JOANNA'S FOOD: family cooking, from scratch, every day

Thursday, December 11, 2008

Jellied stock good enough to eat on its own

Okay, this post is not for the squeamish. But it IS for anyone who likes complex flavours in their food, for anyone who hates waste, and for anyone who has access to a butcher's shop. Emphatically not supermarket food.

For once, I'm following a recipe to the letter. Next time I won't be so literal ... I won't put in as much Madeira, because the result is very sweet. It's not exactly a waste of good Madeira, because the taste shines through, but in this house I think we'd probably rather drink it than use it quite so liberally in the cooking.

The recipe comes from Fergus Henderson's book Beyond Nose to Tail Eating. It's the sequel to Nose to Tail Eating, a book which I have not yet read, although I ordered both at the same time. The recipe for this wondrous stock - which Henderson calls Trotter Gear - has been several years in the making, and therefore does not appear in the first book. But loads of the dishes Henderson makes with it are in both books, and I will definitely be making them.

Trotter gear

6 pig's trotters (I used four)
2 onions (peeled)
2 carrots
2 sticks of celery
2 leeks
1 head of garlic
a handful of peppercorns
1/2 bottle of Madeira
enough chicken stock to cover the trotters

Get the butcher to split the trotters. Put them in a large casserole, cover with water and boil for five minutes. Drain and rinse off the scum. Put back into the rinsed casserole with all the other ingredients. Bring to a simmer, then put in a low oven for three hours or more - until the meat is falling off the bone.

When the trotters are cool enough to handle, strip off the flesh. Shred it, and put into a Le Parfait jar. Strain the stock over it. Seal, and keep in the fridge. Do this while everything is still warm, because it's much harder when the meat is cold.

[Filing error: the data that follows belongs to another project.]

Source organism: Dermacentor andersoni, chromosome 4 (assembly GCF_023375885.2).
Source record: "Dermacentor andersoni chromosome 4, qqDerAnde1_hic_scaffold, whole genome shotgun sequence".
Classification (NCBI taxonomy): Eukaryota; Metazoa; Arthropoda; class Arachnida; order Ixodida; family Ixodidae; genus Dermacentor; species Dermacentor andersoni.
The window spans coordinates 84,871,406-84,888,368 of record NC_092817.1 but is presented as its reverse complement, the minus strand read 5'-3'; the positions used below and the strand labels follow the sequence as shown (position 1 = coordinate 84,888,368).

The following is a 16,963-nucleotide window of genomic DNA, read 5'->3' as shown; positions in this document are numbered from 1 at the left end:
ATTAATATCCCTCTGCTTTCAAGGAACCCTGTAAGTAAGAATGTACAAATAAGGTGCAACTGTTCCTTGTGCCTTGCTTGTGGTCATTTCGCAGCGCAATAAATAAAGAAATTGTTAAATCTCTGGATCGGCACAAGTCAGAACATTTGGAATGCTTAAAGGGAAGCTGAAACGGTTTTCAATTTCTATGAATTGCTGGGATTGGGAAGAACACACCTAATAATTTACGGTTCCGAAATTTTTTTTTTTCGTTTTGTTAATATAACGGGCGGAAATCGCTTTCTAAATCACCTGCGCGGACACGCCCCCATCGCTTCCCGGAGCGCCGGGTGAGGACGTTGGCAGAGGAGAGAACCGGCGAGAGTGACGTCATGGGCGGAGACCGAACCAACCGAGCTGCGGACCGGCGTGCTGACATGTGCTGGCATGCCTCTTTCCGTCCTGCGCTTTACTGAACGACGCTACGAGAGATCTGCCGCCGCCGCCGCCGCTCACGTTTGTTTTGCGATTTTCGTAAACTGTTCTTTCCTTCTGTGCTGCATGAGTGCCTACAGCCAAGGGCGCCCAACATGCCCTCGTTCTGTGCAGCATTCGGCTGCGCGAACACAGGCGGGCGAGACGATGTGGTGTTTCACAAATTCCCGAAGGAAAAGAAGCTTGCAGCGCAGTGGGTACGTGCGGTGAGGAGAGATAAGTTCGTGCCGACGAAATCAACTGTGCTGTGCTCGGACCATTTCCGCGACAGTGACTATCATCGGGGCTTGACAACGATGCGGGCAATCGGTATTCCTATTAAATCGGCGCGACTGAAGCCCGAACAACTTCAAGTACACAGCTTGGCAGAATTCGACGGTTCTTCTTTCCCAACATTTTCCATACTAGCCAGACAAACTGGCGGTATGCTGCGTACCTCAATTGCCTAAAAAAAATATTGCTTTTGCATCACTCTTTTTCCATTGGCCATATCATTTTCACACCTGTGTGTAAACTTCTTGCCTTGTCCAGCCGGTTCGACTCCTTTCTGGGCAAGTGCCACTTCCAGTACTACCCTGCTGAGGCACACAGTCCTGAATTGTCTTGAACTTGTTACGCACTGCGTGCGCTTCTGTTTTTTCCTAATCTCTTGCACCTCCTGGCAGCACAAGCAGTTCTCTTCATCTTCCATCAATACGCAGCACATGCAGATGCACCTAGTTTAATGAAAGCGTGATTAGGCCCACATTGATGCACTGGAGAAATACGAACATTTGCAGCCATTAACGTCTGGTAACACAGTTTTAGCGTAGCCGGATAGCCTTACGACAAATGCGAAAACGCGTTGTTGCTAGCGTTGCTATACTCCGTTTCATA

If you are a little squeamish but have managed so far, you could just strain the stock off, and not worry about using the meat. I might do this next time, because my dogs were keen as mustard to get hold of the trotters, and they'd be a fabulous treat for two Jack Russells.

Either way, the meaty basis of this nectar cost £1. Jellied stock, sitting in my fridge. Five minutes' work. So many possibilities.


Alex said...

I have some trotters lurking in the freezer - this looks like a relatively low fuss way of dealing with them so I'll have to keep it in mind!

MyKitchenInHalfCups said...

I remember my grandmother using trotters;)
This would be an adventure for me. A real butcher is hard to find these days.

Joanna said...

Tanna, it's an adventure for me too - especially as I don't think my grandmother did any such thing ;) We are lucky here, as there is still one outstanding butcher left in the town - although there were five or six when I was a girl.

Alex - this is simple and v useful - follow some of the links, and you'll find recipes, but there'll be more here soon


VP said...

Ooh that is just fab!

We have a mega farm shop within walking distance selling their own meat as well as all sorts of other goodies. I must see if they can provide me with some.

Thanks for your lovely comment on my Undecided post. I'll certainly follow up the Oxford Uni CE lead. I used to work in Oxford, so I never think of it as being that far from Chippenham...

A Green and Rosie Life said...

Oooh - we have 4 trotters in the freezer. Do you know how long the stock keeps in the fridge?

Rosie x

Joanna said...

VP, there's a biggish farm shop near here where you can buy mutton, something I don't often see anywhere else ... I bet yours sells trotters

Rosie, I'm not sure, Henderson doesn't give any actual guidelines on this. But when I make ordinary stock it keeps for a fortnight or so, and if I think I'll want it longer, then I put it in the freezer. But I have to say, I'd rather have this in the fridge, because a spoonful here and there will liven everything up no end. On the other hand, I may end up putting half the next batch into the freezer, if the novelty's worn off ;)

I love how many people have trotters in their freezers - fabulous :)


David Hall said...

Joanna, my kind of food, and that is why I love Fergus! Great book.


Jeanne said...

Oh wow! I am getting less and less squeamish the older I get, and I figure if I've eaten the bacon, ten what right have I got to turn my nose up at the trotters? The stock sounds incredible - thanks for the recipe.